As homes burn, questions of culpability
More homeowners are moving deeper into Western forests, stretching firefighting forces.
Kevin Ryan sits in his office, fidgeting with a photograph.Skip to next paragraph
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The image shows three homes in Los Alamos, N.M. Two are little more than cinders, charred by fires that burned out of control in May. The third, which was saved, is getting a new roof - of highly combustible wooden shingles.
"Apparently this homeowner did not learn the lesson that his neighbors now know," says Mr. Ryan, a Forest Service ecologist.
As US firefighting efforts come under unprecedented scrutiny, with hundreds of homes from California to South Dakota destroyed by blazes, the photo frames a central question this fire season: Who bears the greatest responsibility for protecting houses built in fire-prone forests?
Fire officials like Ryan see more and more people moving deeper into the forest - sometimes putting up tinder-box houses - and wonder what they can do to head off destruction.
Yet others note that strict building codes are already in place in some states, and claim that the government is not doing enough to keep the flames at bay.
Already this season, officials say, a disproportionate number of firefighters and resources have been diverted to save homes on the fringes of the wildland frontier. It's a trend that's raising awareness about the challenges presented by Americans' outward push into places where, until recently, humans have never lived in such large numbers.
"The context in which wildfires are portrayed almost always revolves around tragedy and it's couched in terms of the evil pryo-demon coming out from the forest and gobbling up homes," Ryan says. "The truth is we know how to build homes that won't burn but we choose not to do it."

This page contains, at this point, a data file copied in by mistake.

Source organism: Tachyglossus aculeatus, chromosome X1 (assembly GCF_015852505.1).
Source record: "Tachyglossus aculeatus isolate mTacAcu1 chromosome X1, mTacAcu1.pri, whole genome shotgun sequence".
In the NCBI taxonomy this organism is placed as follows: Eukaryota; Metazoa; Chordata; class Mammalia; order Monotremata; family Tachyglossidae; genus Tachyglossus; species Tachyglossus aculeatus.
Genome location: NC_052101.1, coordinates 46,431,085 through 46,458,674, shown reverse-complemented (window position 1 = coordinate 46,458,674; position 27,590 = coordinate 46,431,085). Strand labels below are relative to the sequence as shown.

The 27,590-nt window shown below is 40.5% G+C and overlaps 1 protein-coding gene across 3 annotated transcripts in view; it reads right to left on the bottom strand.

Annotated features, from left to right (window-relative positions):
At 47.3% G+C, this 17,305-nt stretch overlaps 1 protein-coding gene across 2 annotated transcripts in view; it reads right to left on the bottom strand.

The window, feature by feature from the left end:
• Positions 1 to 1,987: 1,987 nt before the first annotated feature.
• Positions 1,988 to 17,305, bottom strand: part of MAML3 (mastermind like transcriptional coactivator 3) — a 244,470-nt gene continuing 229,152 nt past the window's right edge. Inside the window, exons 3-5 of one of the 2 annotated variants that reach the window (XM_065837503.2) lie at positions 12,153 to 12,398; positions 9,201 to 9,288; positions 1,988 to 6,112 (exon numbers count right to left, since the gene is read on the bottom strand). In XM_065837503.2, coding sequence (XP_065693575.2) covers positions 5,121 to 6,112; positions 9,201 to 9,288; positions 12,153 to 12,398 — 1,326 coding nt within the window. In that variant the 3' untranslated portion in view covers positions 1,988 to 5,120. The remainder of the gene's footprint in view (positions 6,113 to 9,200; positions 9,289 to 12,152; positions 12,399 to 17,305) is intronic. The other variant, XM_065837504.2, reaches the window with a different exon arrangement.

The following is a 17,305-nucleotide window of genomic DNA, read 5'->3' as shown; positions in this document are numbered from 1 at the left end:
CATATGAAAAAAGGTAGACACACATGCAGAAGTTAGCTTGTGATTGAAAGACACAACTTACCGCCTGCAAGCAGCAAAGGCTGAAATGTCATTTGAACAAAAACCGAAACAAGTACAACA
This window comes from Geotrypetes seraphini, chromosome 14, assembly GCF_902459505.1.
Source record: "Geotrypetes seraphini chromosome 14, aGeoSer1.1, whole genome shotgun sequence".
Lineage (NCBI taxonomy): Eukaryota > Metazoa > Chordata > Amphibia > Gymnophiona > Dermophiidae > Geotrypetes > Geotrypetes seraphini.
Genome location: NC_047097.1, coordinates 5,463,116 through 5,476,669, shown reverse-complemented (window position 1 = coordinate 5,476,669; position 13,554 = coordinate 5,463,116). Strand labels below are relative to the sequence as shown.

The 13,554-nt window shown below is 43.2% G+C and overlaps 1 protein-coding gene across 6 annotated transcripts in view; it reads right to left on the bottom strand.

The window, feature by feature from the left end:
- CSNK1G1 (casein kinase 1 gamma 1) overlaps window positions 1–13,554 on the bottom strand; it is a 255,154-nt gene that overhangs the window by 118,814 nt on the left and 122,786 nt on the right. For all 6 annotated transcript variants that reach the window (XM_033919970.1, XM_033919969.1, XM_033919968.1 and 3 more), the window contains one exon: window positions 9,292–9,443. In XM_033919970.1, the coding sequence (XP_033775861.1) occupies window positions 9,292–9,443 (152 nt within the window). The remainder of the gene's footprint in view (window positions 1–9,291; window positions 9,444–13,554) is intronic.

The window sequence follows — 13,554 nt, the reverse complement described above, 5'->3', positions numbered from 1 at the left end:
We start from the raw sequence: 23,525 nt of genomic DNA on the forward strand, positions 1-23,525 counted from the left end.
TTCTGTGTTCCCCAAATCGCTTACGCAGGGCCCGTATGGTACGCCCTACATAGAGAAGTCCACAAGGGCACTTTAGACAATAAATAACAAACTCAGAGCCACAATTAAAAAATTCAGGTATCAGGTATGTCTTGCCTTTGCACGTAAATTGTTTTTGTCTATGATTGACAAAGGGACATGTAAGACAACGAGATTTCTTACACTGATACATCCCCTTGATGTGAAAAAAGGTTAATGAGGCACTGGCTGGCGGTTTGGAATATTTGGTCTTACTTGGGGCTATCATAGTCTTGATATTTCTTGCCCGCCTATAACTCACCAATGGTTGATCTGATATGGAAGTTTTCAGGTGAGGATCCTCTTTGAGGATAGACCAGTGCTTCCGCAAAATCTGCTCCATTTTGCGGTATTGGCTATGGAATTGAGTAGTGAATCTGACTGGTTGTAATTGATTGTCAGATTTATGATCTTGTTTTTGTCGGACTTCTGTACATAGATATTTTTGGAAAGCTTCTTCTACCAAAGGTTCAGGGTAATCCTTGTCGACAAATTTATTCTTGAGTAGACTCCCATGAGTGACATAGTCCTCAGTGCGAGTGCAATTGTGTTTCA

This season's toll
So far, more than 410,000 acres have burned in the northern Rockies with new fires igniting from dry lightning strikes every day. The most acreage has burned in the Great Basin region, where almost 700,000 acres of grass-scrub brush and forest have been charred in parts of Idaho, Utah, and Wyoming. More are burning in Nevada.
By the time the Western fire season finally ends with snowfall in October and November, federal experts say the cost of battling the blazes could easily surpass $1 billion.
"If the present direction continues to play out, as many believe it will, this season could exceed anything we've seen in living memory," says Orville Daniels, a retired federal forester who served as supervisor of the Lolo National Forest in Montana.
"Even with the better equipment we have, the consequences of the current fires would be more far reaching that those in 1910," he says, referring to fires that quadrupled in size in just 36 hours and burned 3 million acres in Idaho and Montana alone.
Across the Bitterroot Valley of Montana, numerous front yards are marked with red streaks of slurry - a special fire retardant dropped by low-flying bombers to thwart the advance of flames.
While the scenes attest to heroic firefighting efforts, they also tell a stark story. The very forest which attracted the homeowners is gone. Only the blackened spires of lodgepole and ponderosa pine remain.